“The message was clear: having an iPhone was so much more than having something on which you could make calls and browse the internet. It was a gorgeous trinket and elite lifestyle marker that signalled both sophistication and technological know-how,” Williams writes. “Membership of the club was something to be boasted about, and you could feel the conceit as users pressed send. The backlash was immediate.”
“Soon it was rarely seen, and if it did appear at the footer of an incoming email, rather than feeling contempt you thought: ‘Bless.’ By then it was little more than a charming throwback,” Williams writes. “Recently, however, the refrain has returned to our correspondence, but those using the sign-off can no longer be accused of not knowing how to switch it off (it’s easy) or gloating (it’s not a big deal). Rather the phrase has become an important part of online decorum. Including the sign off contains an innate apology for the brevity of the message. It begs forgiveness for any spelling or grammatical errors. It allows a little wiggle rooms for errant emojis. It is a nod of acknowledgement that you are on the hoof and doing as well as can be expected. And it works.”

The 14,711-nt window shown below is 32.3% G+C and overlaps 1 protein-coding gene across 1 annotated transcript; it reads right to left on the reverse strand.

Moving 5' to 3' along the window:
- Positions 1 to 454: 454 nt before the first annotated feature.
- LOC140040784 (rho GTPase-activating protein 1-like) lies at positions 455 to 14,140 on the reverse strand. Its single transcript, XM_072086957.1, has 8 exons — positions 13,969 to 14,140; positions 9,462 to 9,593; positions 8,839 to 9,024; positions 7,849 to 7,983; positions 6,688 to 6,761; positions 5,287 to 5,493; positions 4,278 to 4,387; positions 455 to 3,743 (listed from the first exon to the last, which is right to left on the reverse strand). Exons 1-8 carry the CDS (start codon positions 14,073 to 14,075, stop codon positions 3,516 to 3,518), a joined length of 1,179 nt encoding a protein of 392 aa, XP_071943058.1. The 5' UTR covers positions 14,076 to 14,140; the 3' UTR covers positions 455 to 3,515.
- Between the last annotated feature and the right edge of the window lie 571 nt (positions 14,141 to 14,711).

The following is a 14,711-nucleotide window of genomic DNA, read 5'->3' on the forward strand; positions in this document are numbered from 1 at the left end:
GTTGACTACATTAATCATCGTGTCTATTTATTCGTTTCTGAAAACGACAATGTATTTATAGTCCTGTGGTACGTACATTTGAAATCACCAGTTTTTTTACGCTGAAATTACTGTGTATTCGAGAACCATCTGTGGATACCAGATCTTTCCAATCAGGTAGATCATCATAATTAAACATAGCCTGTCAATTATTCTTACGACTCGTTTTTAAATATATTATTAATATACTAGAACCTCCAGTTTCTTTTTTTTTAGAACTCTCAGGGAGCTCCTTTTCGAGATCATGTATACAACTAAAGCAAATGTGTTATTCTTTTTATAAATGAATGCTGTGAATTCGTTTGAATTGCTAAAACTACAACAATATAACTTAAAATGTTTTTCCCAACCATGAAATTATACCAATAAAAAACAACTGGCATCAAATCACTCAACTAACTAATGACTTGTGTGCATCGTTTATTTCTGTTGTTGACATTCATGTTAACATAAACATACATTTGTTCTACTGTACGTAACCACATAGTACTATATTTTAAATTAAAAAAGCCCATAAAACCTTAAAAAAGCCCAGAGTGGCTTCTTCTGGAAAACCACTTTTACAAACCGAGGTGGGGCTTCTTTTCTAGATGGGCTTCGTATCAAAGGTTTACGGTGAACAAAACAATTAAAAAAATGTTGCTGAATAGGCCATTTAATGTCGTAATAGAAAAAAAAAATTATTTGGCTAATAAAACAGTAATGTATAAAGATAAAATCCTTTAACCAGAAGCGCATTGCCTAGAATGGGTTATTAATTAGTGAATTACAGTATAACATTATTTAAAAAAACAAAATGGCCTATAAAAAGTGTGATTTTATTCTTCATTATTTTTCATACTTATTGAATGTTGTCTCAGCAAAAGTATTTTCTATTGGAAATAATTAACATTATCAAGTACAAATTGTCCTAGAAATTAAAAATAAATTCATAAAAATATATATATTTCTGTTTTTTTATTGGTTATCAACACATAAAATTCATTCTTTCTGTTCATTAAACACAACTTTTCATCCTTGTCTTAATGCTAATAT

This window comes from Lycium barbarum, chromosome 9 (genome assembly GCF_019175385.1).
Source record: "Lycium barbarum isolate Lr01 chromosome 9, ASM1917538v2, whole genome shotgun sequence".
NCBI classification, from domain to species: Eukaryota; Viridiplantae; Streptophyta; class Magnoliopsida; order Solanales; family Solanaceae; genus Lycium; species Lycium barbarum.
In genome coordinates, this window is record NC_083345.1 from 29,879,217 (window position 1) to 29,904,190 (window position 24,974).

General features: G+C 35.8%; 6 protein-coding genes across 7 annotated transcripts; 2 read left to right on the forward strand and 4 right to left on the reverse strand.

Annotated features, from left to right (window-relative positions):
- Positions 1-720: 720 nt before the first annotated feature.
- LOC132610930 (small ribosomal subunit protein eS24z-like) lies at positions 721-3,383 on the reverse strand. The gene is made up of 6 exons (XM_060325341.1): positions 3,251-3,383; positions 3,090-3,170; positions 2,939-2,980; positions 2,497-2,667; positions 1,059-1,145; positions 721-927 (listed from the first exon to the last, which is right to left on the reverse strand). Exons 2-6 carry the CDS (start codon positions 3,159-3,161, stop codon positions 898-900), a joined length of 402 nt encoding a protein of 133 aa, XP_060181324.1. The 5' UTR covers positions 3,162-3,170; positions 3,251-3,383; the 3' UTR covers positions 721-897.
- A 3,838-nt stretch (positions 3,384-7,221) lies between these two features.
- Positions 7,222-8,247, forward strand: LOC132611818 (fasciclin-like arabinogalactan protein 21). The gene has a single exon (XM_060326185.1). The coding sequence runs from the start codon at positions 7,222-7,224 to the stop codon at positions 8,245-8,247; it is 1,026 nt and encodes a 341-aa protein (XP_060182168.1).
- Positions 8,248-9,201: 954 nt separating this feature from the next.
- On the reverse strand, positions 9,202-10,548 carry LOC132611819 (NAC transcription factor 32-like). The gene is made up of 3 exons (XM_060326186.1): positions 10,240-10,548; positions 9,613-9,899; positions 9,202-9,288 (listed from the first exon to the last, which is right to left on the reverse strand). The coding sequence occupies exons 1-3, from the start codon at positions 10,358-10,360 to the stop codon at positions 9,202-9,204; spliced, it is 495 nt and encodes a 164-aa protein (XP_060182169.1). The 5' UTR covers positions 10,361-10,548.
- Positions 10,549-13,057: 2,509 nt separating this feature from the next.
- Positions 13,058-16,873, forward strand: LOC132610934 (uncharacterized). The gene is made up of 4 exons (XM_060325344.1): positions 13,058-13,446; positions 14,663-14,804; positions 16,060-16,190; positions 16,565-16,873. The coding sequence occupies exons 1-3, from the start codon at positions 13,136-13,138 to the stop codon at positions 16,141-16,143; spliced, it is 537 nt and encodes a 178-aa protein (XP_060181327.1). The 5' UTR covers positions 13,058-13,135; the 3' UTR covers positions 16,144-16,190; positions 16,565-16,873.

Read more in the full article here.
MacDailyNews Take: A “divisive valediction” only to those without an iPhone.
Sent from my 128GB iPhone 6s Plus